Those different ways of kind of organising or kind of setting up a condition for experience is important. So I think in a certain way it's kind of trying to understand how people move through things. How people move through experiences.

Every place in Asia, of course, has its own history of performance art, and we can’t possibly capture them all here. Performance art in South Korea, for example, took on significance during the Yushin military regime (in which South Korean president Park Chung-hee ruled using the Yushin constitution) in the 1970s, and, as another example, much of contemporary Indian performance art has a complex and rich relationship to the country’s ritualistic traditions.

We hope, however, that this provides a brief overview of performance art in this part of the world, and one we will continuously work to provide access to through our programming and growing collection.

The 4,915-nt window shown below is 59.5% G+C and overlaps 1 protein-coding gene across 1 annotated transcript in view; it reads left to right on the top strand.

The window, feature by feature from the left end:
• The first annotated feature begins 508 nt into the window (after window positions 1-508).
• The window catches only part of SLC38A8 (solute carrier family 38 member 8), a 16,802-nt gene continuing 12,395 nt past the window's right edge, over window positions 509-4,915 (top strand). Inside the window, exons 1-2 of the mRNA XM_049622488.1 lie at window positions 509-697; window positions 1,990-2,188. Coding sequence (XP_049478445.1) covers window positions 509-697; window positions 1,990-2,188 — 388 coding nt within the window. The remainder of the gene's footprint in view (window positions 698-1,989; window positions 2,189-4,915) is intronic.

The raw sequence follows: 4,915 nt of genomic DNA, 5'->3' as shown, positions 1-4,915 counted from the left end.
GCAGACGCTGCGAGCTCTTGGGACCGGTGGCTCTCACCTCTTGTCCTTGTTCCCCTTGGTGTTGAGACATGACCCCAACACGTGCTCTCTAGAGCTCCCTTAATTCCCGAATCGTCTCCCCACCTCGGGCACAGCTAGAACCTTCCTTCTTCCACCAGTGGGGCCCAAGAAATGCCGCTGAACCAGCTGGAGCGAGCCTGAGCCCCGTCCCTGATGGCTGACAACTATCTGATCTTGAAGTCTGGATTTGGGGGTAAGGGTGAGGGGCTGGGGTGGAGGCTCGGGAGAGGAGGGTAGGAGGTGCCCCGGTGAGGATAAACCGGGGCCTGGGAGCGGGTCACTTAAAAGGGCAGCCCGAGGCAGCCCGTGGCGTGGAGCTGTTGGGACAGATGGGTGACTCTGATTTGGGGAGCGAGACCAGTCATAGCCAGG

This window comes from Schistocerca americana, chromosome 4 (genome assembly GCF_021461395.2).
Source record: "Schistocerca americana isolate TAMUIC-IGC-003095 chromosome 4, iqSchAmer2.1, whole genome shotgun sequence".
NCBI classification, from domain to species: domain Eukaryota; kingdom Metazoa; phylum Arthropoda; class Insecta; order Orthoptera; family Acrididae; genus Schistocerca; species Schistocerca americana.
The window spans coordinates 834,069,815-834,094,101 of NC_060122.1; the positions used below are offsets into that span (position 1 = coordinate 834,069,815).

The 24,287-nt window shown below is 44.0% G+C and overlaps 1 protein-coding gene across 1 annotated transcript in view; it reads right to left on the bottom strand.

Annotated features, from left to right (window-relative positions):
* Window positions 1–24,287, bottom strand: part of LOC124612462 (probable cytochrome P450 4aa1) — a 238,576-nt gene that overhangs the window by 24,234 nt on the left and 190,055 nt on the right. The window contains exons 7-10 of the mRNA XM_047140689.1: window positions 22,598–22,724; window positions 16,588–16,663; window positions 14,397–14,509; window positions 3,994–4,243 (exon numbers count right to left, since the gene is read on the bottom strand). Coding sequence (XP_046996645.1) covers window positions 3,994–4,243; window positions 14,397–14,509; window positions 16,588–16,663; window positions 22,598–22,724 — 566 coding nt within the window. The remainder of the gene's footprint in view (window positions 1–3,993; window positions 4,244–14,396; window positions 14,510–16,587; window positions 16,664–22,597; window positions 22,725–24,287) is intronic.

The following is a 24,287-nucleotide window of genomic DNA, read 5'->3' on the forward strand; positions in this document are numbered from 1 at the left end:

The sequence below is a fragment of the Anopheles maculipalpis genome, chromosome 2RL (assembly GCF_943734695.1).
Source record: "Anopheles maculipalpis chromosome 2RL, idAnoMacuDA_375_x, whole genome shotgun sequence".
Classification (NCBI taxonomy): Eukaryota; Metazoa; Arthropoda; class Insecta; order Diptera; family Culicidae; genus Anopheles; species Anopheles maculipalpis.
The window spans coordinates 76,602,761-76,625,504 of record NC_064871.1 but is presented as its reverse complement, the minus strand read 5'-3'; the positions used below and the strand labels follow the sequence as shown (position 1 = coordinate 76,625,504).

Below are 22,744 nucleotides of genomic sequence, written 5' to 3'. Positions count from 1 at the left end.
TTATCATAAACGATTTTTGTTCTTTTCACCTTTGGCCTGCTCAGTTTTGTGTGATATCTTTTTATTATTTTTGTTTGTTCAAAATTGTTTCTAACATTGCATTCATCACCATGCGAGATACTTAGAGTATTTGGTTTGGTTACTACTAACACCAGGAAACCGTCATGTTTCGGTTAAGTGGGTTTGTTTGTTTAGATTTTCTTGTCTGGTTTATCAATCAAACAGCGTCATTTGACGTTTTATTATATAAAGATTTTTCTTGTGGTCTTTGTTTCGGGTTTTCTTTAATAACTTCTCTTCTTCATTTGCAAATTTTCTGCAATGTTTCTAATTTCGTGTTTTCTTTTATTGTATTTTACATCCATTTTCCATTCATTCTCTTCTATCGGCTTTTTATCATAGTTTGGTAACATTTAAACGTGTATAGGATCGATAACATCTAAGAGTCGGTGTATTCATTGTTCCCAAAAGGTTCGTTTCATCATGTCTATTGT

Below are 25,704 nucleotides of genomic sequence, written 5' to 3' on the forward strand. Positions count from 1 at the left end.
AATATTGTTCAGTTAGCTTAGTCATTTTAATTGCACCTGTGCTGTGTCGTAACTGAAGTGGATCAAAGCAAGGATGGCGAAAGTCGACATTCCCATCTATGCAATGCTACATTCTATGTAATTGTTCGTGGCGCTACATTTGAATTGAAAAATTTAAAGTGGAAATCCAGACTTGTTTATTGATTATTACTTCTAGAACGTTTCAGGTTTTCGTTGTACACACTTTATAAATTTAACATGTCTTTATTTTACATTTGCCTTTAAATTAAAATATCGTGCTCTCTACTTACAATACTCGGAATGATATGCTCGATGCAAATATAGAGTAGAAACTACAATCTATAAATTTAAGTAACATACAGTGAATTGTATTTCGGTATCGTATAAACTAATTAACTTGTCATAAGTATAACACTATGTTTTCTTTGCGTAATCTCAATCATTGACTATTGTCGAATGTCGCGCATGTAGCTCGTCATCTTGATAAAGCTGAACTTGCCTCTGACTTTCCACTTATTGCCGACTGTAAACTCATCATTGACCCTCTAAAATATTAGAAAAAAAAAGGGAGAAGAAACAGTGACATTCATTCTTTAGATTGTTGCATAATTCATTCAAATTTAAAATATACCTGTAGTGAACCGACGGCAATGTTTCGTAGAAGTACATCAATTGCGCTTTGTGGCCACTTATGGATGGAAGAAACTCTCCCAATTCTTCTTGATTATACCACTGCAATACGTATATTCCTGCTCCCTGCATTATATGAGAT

A woman stands under a single spotlight on a very dark stage. She holds a book in front of her face and looks at it as if in the middle of reading from it. Behind her is a screen that shows a woman in a red dress lying down against a black background with her body pointing towards the bottom right of the screen.

The Malady of Death: Écrice et Lire with Hon Lai-chu by artist Haegue Yang, commissioned by M+ for Mobile M+: Live Art in 2015. © All rights reserved; Photo: CPAK Studio

Don't miss part two of this post, a look at performance art highlights from the M+ Collections. Want to view some of these performances in full? Stop by our Mediatheque to browse documentation of performance art in the M+ Collections on-demand.

All photos: M+, Hong Kong (unless otherwise indicated). This article was originally published on M+ Stories.

Ellen Oredsson is Editor, Web Content at M+.